We first have to start with the fact that states and cities cannot circumvent federal law. They are correct when they say that the Constitution prohibits the feds from forcing them to enforce federal laws. In other words, just because the feds don’t have enough manpower to find all the illegal aliens, they can’t order the LAPD to devote their resources to enforcing federal law. But when local police have an illegal alien in their custody who is charged with a crime, they have a duty to notify ICE.

If Immigration wants to place a hold for deportation purposes, they should be notified if that person is due to be released from local custody. That’s what an Immigration hold does. In my opinion, if local authorities knowingly release an illegal alien from custody when the feds have placed a hold, I think the case could be made that someone aided and abetted a crime. I would love to see the new Justice Department pursue a trial case when the opportunity arises.

As for the argument that local police make, I have a little experience from my days in DEA. When I was stationed in Los Angeles from 1978-1982, I was assigned to an enforcement group called the Southeast Asian Heroin Task Force. Our specific focus was on Southeast Asian heroin cases, which generally meant heroin coming to the US from Thailand.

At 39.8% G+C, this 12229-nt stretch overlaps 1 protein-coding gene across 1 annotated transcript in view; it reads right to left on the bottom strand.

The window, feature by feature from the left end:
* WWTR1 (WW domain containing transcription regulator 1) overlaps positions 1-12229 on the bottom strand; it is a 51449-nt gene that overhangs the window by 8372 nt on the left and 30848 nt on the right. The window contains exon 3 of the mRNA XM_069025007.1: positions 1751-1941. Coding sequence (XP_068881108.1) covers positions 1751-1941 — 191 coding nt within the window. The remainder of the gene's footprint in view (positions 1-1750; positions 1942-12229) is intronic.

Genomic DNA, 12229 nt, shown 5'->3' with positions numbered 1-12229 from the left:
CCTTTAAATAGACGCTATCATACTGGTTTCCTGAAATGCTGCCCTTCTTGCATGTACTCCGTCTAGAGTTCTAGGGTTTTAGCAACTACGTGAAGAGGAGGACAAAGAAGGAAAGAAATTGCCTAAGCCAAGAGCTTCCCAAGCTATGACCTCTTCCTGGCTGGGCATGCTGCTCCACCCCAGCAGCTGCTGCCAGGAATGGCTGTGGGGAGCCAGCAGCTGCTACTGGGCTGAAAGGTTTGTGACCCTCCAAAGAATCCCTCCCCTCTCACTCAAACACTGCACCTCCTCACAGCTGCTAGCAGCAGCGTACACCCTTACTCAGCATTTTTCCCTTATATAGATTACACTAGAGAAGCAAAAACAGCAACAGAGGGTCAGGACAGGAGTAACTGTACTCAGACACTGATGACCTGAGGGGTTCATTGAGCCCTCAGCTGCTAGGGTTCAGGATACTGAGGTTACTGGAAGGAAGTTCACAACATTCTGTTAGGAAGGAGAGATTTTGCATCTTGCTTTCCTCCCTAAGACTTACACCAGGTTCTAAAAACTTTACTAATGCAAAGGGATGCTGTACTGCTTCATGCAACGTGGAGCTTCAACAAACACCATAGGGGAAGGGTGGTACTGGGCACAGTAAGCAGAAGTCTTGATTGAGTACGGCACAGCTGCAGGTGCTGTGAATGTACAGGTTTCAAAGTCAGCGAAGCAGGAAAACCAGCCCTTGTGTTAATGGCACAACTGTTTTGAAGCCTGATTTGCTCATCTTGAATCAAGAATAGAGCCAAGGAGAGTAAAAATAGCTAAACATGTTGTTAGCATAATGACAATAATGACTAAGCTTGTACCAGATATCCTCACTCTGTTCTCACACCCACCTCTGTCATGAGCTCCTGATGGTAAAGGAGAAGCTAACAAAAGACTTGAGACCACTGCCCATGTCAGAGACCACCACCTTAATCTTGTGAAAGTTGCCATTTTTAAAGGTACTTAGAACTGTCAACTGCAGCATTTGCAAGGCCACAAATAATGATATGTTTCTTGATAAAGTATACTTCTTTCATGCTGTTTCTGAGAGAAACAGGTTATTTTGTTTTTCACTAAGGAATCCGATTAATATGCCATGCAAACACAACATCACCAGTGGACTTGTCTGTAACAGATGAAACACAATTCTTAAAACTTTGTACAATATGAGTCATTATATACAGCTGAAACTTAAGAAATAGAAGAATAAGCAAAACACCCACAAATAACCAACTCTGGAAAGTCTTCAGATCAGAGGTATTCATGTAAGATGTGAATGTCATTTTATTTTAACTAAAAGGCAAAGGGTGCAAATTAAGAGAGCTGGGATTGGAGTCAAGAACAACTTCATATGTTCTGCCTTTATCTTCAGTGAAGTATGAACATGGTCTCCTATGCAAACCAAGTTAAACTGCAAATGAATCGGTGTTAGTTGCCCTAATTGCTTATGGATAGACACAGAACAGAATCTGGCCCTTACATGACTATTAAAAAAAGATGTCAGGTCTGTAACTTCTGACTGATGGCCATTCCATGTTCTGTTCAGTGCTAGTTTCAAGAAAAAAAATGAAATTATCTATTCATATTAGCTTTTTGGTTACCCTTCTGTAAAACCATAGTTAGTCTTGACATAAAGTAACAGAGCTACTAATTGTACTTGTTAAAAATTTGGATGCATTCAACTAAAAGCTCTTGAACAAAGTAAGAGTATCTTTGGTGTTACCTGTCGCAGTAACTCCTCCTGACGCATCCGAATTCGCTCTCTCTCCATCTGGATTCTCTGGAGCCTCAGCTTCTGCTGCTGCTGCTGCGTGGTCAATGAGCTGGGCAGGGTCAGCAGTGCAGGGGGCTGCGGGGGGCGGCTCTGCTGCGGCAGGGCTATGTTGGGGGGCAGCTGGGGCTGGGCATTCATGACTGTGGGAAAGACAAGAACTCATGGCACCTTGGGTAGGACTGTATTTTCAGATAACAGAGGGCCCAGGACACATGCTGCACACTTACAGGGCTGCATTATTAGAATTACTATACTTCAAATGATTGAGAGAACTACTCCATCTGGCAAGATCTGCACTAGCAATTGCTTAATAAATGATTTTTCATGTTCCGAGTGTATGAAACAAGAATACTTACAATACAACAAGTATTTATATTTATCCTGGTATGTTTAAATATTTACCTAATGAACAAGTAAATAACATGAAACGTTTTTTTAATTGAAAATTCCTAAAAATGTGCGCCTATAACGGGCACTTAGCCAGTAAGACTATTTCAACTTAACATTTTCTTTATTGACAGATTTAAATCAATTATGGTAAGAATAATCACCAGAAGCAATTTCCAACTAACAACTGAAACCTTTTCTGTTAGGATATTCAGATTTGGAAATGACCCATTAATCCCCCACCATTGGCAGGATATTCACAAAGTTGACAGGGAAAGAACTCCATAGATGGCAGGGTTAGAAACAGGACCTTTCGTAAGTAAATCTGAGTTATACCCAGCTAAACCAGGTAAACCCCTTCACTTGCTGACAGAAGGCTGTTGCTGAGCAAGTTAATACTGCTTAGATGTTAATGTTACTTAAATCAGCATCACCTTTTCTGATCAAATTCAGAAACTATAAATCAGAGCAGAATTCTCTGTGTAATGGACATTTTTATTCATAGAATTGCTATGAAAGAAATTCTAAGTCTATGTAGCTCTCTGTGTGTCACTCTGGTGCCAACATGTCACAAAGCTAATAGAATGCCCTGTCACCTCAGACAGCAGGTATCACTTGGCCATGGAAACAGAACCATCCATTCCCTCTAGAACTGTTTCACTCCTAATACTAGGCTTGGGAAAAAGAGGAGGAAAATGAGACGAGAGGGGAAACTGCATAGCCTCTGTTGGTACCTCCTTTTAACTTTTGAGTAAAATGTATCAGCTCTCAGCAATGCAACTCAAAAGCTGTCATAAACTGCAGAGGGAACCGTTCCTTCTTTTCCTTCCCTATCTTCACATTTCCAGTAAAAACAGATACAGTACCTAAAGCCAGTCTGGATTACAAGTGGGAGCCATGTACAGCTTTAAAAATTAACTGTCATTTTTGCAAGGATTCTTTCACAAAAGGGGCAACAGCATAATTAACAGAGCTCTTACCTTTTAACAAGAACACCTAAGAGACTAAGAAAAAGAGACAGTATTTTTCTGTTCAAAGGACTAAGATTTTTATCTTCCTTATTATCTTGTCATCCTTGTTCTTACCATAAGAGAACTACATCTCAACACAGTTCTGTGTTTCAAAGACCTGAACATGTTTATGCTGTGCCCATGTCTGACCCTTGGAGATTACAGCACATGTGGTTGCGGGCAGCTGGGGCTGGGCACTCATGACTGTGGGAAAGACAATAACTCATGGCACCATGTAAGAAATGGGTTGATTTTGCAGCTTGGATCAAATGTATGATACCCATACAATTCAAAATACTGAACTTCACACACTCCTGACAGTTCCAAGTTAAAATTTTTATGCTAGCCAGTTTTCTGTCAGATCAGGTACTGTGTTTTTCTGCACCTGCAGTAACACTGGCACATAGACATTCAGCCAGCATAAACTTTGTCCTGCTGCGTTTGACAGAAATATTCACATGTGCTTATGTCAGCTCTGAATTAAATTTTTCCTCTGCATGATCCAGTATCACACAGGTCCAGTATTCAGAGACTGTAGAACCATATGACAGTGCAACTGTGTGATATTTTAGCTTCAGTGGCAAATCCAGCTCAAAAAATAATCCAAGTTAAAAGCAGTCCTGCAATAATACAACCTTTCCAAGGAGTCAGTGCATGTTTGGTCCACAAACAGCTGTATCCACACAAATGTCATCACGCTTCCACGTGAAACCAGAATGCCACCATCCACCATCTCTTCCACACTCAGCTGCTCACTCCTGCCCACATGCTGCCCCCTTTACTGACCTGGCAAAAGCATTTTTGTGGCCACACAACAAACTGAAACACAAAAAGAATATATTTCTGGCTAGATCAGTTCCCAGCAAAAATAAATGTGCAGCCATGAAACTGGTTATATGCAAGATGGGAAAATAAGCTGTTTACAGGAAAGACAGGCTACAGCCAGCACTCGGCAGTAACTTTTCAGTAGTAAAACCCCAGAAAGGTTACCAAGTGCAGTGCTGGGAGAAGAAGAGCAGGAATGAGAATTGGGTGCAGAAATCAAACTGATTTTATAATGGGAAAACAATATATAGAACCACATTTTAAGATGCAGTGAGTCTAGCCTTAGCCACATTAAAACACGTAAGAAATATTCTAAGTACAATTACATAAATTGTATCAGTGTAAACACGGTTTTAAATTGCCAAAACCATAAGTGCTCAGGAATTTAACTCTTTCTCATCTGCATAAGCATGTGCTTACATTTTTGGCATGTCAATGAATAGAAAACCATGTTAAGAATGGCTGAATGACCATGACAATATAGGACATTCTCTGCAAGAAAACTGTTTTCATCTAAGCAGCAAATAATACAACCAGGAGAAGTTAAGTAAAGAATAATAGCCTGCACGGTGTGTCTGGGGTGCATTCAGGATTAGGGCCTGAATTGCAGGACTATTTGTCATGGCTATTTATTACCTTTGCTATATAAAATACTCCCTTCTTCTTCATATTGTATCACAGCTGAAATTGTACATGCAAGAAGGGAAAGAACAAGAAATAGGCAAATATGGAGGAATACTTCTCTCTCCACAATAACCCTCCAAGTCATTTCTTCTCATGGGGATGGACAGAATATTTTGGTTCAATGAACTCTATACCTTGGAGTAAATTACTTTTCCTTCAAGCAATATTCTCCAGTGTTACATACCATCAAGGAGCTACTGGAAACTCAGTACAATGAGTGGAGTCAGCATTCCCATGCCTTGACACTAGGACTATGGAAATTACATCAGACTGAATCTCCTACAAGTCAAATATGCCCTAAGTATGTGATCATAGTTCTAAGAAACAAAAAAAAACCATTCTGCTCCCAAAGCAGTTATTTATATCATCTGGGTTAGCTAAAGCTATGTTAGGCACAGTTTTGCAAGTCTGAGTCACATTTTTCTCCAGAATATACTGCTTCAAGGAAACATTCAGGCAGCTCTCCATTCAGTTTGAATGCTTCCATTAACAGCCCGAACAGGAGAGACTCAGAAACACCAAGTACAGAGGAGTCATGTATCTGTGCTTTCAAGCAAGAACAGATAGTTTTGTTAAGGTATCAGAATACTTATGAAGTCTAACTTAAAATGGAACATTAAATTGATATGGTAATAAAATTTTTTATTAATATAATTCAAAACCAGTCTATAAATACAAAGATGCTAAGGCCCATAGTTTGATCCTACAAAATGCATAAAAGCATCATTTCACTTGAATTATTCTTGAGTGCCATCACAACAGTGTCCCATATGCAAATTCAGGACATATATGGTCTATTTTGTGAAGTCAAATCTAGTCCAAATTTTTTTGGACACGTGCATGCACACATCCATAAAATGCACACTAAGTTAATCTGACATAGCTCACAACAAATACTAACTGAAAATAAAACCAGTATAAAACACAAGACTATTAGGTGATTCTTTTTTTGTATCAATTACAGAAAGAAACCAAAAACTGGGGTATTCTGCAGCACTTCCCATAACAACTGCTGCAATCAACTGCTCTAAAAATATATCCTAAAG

Since LA had the country’s largest Thai population, many of them were visa overstays, and some were involved in heroin smuggling, it was imperative that we worked within the Thai community and developed sources of information.

In our group, we had LAPD officers, LA Sheriff’s deputies, and an Immigration agent. We were able to identify certain people who had involvement and were in the country illegally. In many cases, we were able to recruit them as informants – and our Immigration officer worked with us on this tactic. He took care of the immigration details.

Similarly, if ICE and LAPD could work together, they could pool their resources and intelligence. Between the two, they could identify bad guys who are in the country illegally. These are the ones that we need to concentrate our efforts on, and Trump is now acknowledging that. I know from experience that local police and ICE can work together on this. They can also cut slack for informants, witnesses and informants who want to cooperate with police.